Media related to Star shell at Wikimedia Commons

British World War II 4-inch naval illuminating shell, showing time fuze (orange, top), illuminating compound (green) and parachute (white, bottom)
Illumination rounds fired from a M777 howitzer

Modern illuminating shells are a type of carrier shell or cargo munition. Those used in World War I were shrapnel pattern shells ejecting small burning 'pots'.

A modern illumination shell has a fuze which ejects the "candle" (a pyrotechnic flare emitting white or infrared light) at a calculated altitude, where it slowly drifts down beneath a heat resistant parachute, illuminating the area below. These are also known as starshell or star shell.

Coloured flare shells have also been used for target marking purposes.


The carrier shell is simply a hollow carrier equipped with a fuze which ejects the contents at a calculated time. They are often filled with propaganda leaflets (see external links), but can be filled with anything that meets the weight restrictions and is able to withstand the shock of firing. Famously, on Christmas Day 1899 during the siege of Ladysmith, the Boers fired into Ladysmith a carrier shell without fuze, which contained a Christmas pudding, two Union Flags and the message "compliments of the season". The shell is still kept in the museum at Ladysmith.


Aerial firework bursts are created by shells. In the United States, consumer firework shells may not exceed 1.75 inches in diameter.

Unexploded shells

The fuze of a shell has to keep the shell safe from accidental functioning during storage, due to (possibly) rough handling, fire, etc., it also has to survive the violent launch through the barrel, then reliably function at the correct time. To do this it has a number of arming mechanisms, which are successively enabled under the influence of the firing sequence.

Sometimes, one or more of these arming mechanisms fails, and if the fuze is installed on an HE shell, it fails to detonate on impact. More worrying and potentially far more hazardous are fully armed shells on which the fuze fails to initiate the HE firing. This may be due to shallow, low velocity or soft impact conditions. Whatever the reason for failure, such a shell is called a blind or unexploded ordnance (UXO). The older term, "dud", is discouraged because it implies that the shell cannot detonate. Blind shells often litter old battlefields and depending on the impact velocity may be buried some distance into the earth, all remain potentially hazardous. For example, antitank ammunition with a piezoelectric fuze can be detonated by relatively light impact to the piezoelectric element, and others, depending on the type of fuze used can be detonated by even a small movement. The battlefields of the First World War still claim casualties today from leftover munitions. Modern electrical and mechanical fuzes are highly reliable: if they do not arm correctly they keep the initiation train out of line, or if electrical in nature, discharge any stored electrical energy.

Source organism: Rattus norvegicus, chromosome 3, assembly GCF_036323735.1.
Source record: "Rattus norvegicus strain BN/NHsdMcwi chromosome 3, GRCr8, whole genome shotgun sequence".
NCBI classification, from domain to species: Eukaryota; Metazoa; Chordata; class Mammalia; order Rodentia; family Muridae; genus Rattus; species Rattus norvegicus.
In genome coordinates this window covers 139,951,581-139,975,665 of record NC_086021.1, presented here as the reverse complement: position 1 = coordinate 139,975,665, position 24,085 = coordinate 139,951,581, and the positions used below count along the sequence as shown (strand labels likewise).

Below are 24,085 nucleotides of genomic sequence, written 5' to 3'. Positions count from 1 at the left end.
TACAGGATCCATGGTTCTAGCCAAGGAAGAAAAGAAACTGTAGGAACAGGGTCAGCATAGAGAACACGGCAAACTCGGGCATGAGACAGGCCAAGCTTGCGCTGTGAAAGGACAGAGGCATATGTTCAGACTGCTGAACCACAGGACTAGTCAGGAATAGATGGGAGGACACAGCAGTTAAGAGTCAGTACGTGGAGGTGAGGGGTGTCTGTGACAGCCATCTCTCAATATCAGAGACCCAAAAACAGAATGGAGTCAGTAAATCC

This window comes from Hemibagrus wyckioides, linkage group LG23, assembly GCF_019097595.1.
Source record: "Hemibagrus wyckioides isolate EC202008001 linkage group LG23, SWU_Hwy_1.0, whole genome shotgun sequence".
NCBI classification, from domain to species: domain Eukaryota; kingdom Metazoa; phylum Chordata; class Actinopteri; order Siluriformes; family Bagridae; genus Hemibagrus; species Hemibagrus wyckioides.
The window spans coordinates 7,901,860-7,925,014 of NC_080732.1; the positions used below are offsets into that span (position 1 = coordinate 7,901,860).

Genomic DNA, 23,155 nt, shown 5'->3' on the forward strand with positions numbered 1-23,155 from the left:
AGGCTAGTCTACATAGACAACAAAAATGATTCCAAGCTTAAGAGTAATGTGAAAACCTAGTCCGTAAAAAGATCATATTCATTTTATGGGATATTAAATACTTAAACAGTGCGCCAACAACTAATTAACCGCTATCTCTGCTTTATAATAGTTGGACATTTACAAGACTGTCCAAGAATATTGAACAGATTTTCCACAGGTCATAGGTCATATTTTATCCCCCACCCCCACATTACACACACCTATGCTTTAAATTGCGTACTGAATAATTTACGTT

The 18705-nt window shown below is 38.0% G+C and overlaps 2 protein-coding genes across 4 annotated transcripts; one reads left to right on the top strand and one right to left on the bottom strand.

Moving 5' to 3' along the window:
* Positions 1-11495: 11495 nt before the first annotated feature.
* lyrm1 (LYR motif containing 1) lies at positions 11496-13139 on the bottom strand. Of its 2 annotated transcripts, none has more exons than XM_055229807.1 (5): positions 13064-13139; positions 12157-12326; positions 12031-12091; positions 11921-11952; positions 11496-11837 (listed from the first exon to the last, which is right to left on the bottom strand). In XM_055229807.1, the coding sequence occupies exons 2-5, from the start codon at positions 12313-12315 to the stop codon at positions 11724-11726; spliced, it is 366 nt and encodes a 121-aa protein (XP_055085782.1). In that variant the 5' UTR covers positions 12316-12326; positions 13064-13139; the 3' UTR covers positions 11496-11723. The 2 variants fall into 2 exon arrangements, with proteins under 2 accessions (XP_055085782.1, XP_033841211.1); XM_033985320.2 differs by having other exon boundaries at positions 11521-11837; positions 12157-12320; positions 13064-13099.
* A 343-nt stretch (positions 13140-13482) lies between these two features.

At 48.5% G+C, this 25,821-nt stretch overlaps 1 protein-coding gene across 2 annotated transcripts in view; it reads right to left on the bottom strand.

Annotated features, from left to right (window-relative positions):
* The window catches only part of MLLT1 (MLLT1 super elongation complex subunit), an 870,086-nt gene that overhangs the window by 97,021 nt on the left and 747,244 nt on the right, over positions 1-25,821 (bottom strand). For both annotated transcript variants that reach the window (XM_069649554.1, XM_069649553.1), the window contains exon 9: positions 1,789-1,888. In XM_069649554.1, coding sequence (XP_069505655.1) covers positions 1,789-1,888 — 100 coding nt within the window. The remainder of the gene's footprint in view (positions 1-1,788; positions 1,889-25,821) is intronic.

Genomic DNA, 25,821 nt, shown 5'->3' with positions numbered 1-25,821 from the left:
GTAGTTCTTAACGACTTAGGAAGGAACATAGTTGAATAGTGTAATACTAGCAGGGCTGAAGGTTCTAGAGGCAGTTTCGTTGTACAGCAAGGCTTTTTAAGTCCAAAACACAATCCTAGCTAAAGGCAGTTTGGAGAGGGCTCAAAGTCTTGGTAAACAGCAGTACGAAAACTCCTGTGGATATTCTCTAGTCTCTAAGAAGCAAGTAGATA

Guided shells

Guided or "smart" ammunition have been developed in recent years, but have yet to supplant unguided munitions in all applications.

Range enhancing technologies

Shells may be modified into Rocket Assisted Projectiles (RAP) and base bleed rounds to increase range.

See also


  1. ^ Etymology of grenade
  2. ^ Hogg pg 164
  3. ^ a b Needham, Joseph. (1986). Science and Civilization in China: Volume 5, Chemistry and Chemical Technology, Part 7, Military Technology; the Gunpowder Epic. Taipei: Caves Books Ltd. Page 24–25, 264.
  4. ^ Explosive Find: Excavated Bomb Suggests Early Start for Artillery - SPIEGEL ONLINE - News - International
  5. ^ Hogg pg 164 - 165
  6. ^ Hogg pg 165
  7. ^ Hogg pg 80 - 83
  8. ^ a b Hogg pg 165 - 166
  9. ^ Hogg pg 171 - 174
  10. ^ a b Hogg pg 174 - 176
  11. ^ Pictures of African Americans During World War II
  12. ^ Popular Science, December 1944, pg 126 illustration at bottom of page on working principle of APCBC type shell
  13. ^ Drawing below photograph on the referred page illustrates the APCNR principle: Popular Science "Tapered Bore Gives This German Gun Its High-Velocity" p. 132
  14. ^ I.V. Hogg & L.F. Thurston, "British Artillery Weapons & Ammunition". London: Ian Allan, 1972. Page 215.
  15. ^ Douglas T Hamilton, "Shrapnel Shell Manufacture. A Comprehensive Treatise.". New York: Industrial Press, 1915, Page 13